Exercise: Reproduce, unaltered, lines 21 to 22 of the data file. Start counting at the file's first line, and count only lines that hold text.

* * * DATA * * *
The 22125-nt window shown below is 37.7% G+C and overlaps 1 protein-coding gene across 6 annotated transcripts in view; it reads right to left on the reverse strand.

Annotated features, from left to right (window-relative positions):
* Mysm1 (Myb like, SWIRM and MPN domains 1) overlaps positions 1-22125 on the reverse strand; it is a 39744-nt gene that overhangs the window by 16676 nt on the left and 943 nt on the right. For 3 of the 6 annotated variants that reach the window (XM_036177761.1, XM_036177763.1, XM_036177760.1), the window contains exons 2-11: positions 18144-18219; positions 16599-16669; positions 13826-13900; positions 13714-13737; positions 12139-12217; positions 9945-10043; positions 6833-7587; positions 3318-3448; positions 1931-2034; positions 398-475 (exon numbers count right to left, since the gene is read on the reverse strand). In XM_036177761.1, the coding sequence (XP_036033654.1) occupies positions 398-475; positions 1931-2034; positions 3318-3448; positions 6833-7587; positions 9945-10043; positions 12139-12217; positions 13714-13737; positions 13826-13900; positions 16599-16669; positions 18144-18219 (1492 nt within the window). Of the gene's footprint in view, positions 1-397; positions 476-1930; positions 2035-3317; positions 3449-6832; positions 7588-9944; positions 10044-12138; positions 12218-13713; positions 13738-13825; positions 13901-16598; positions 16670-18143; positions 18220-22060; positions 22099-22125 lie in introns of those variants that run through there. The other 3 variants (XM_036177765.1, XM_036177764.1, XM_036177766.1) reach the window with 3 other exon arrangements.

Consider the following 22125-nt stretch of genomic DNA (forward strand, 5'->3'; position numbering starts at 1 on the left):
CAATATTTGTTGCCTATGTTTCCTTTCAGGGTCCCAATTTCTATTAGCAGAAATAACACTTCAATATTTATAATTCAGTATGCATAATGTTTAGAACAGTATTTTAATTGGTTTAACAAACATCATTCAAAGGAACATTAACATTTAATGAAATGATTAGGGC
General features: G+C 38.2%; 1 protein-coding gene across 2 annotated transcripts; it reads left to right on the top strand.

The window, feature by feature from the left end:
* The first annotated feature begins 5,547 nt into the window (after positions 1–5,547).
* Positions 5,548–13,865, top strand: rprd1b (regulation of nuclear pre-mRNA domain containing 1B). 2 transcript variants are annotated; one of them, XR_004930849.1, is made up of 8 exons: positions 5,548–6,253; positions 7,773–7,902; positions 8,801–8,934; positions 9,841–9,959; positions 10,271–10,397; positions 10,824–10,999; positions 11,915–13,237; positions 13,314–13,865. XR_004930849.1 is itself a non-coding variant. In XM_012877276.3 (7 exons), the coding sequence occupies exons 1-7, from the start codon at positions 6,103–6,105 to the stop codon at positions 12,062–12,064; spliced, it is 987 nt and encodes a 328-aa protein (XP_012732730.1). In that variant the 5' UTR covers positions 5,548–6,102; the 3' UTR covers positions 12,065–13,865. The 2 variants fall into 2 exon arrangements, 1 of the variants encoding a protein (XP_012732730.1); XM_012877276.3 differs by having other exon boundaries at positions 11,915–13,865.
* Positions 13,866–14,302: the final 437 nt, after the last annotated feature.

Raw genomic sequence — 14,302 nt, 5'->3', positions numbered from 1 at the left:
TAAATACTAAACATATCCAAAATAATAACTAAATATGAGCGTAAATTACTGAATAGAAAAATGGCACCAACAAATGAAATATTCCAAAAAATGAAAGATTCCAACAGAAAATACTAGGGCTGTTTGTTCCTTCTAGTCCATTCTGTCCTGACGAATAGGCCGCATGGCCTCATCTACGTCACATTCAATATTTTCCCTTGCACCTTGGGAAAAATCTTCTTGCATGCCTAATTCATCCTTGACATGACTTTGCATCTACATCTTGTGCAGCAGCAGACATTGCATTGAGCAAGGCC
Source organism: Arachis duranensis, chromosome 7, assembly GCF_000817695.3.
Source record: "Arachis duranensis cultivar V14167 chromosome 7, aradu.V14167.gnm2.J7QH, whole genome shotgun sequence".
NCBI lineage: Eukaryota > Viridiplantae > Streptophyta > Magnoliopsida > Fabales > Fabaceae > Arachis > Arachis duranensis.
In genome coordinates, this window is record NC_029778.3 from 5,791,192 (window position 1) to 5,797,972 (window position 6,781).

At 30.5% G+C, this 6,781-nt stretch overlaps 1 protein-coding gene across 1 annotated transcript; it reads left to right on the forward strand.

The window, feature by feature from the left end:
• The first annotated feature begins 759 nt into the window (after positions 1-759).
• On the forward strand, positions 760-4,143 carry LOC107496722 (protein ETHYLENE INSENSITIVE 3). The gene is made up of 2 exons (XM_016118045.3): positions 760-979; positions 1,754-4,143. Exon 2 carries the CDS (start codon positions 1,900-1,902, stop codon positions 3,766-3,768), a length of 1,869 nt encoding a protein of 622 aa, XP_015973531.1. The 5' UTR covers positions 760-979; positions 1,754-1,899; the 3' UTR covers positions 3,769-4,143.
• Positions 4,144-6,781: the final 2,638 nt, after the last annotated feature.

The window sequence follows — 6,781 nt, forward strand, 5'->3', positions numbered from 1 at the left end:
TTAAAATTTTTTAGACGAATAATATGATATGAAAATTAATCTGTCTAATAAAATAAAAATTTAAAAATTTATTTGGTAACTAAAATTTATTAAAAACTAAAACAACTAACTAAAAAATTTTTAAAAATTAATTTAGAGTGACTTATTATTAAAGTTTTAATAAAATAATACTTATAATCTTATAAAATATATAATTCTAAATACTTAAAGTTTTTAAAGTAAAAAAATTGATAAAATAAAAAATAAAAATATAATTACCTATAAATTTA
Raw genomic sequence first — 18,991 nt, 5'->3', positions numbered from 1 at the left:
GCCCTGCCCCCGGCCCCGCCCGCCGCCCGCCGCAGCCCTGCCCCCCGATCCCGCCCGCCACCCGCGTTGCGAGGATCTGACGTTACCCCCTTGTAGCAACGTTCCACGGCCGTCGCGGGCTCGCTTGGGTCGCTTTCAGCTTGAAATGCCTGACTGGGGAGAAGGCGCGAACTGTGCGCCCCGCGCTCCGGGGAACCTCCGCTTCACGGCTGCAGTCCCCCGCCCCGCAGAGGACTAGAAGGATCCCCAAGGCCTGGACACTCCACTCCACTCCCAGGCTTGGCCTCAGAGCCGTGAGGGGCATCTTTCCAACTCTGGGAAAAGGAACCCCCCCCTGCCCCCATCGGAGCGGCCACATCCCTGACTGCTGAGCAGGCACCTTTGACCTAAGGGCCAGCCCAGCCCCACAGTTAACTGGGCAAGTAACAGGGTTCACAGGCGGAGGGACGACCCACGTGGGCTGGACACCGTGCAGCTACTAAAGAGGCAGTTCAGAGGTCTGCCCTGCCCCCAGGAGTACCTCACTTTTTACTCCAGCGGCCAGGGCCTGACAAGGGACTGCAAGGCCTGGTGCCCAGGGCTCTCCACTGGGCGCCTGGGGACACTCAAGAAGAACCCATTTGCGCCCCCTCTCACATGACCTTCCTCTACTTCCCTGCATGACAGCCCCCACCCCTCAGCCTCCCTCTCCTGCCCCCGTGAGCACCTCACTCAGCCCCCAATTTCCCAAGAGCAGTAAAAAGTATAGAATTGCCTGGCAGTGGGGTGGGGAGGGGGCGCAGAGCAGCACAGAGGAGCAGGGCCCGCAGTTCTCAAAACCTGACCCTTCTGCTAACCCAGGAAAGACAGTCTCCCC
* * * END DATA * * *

• Positions 4,144-6,781: the final 2,638 nt, after the last annotated feature.

The window sequence follows — 6,781 nt, forward strand, 5'->3', positions numbered from 1 at the left end: